News from the Tennessee Valley Sports

Wildlife artists, get your pencils, brushes ready

Many art instructors and their students look forward to the yearly announcement about the upcoming waterfowl contest.

Paul Stackhouse
Paul Stackhouse
The 2008 Alabama Waterfowl Stamp art contest, sponsored by the Alabama Department of Conservation and Natural Resources Wildlife and Freshwater Fisheries Division, is open to Alabama artists only.

The winning art piece will be used as the design for the 2009-10 Alabama Waterfowl Stamp. The stamp is a must-buy article for those hunting migratory waterfowl legally in Alabama. Even a lot of non-hunters purchase the stamps annually as a collector's piece.

"We encourage all Alabama artists to participate in this unique contest," Wildlife and Freshwater Fisheries Division director Corky Pugh said. "Art teachers are also encouraged to make this a special project for their art students who can learn about wildlife and art simultaneously."

Now is the time to start working on the special projects. Entries will be accepted from Jan. 1 to Feb. 15, 2008.

Entries cannot exceed 9 by 12 inches (15 by 18 inches matted). Only original horizontal artworks depicting a species of North American migratory duck or goose will be eligible. The Canvasback (2006-07), Blue-winged Teal (2007-08) and Hooded Merganser (2008-09) portrayed in the winning artwork of the three previous years' contest are not eligible as subjects for the 2009-10 stamp.

As mentioned in a release from the state, judging criteria will emphasize uncluttered design suitable for printing as a stamp, anatomical accuracy of the illustrated species and artistic rendering.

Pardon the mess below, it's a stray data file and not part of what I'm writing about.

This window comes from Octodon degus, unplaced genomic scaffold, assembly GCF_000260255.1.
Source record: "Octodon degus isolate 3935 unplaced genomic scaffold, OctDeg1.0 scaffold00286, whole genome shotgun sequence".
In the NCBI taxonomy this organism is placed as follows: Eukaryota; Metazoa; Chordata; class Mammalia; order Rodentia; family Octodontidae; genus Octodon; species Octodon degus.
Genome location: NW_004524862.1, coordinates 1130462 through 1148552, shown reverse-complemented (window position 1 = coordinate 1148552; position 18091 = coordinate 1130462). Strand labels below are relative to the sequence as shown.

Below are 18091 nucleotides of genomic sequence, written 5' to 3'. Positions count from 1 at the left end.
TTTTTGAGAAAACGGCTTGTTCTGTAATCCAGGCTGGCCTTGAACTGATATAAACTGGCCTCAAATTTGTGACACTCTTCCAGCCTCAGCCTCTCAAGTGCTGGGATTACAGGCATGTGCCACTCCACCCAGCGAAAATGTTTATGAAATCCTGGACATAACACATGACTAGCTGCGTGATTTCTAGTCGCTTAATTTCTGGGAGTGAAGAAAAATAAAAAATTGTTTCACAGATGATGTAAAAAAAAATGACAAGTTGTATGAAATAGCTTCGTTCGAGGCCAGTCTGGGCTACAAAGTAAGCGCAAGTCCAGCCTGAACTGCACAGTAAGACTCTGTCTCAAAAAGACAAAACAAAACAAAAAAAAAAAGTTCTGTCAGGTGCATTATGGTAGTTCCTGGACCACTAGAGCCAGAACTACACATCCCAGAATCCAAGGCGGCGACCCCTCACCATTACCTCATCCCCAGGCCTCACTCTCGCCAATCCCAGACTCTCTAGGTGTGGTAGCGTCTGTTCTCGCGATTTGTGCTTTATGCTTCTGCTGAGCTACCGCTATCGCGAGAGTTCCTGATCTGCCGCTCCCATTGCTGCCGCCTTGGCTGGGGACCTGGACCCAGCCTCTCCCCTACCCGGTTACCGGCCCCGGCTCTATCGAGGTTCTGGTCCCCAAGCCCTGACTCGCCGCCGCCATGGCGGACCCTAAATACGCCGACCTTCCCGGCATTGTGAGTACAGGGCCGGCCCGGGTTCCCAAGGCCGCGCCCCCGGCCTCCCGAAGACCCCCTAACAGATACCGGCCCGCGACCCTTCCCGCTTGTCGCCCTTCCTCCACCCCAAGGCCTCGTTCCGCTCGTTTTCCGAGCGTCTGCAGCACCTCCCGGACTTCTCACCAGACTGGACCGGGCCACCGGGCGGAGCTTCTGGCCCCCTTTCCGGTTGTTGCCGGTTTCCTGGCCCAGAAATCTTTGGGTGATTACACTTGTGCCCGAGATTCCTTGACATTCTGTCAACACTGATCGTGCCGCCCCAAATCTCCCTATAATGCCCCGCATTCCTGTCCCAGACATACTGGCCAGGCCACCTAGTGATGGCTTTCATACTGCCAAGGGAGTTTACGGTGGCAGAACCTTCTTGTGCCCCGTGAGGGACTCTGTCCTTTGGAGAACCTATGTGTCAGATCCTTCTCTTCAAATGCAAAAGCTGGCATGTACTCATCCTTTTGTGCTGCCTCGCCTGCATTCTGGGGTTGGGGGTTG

It should be noted that close attention must be given to tone and detail since those aspects are prerequisites for printing artwork as a stamp. Wing and feather construction must be particularly well defined to be considered.

Entrants may submit a painting or drawing. Past contest entries have included works in oil, watercolor, acrylic and mixed media, all of which are eligible.

For contest information and entry forms, contact David Hayden of the Alabama wildlife and fisheries division at (334) 242-3469 or visit

Federal duck stamps

As most waterfowl hunters in Alabama already know, a federal duck stamp is required to hunt legally in most circumstances.

Many hunters have asked me about where the money goes from the sale of duck stamps.

According to the United States Fish and Wildlife Service Web site, since 1934, the sales of federal duck stamps have generated more than $670 million, which has been used to help purchase or lease more than 5.2 million acres of waterfowl habitat in our nation.

Waterfowl are not the only wildlife to benefit from the sale of federal duck stamps. Numerous other bird, mammal, fish, reptile and amphibian species that rely on wetland habitats have prospered. Also, an estimated one-third of the nation's endangered and threatened species find food or shelter in refuges established using federal duck stamp funds.

People, too, have benefited from the federal duck stamp program. Hunters have places to enjoy their hunting heritage and other outdoor enthusiasts have places to hike, watch birds and visit. Moreover, the protected wetlands help purify water supplies, store flood water, reduce soil erosion and sedimentation, and provide spawning areas for fish important to sport and commercial fishermen.

In general, outdoor enthusiasts — even those who do not hunt waterfowl — likely have enjoyed an outdoor experience because of money that was raised from the sale of duck stamps.

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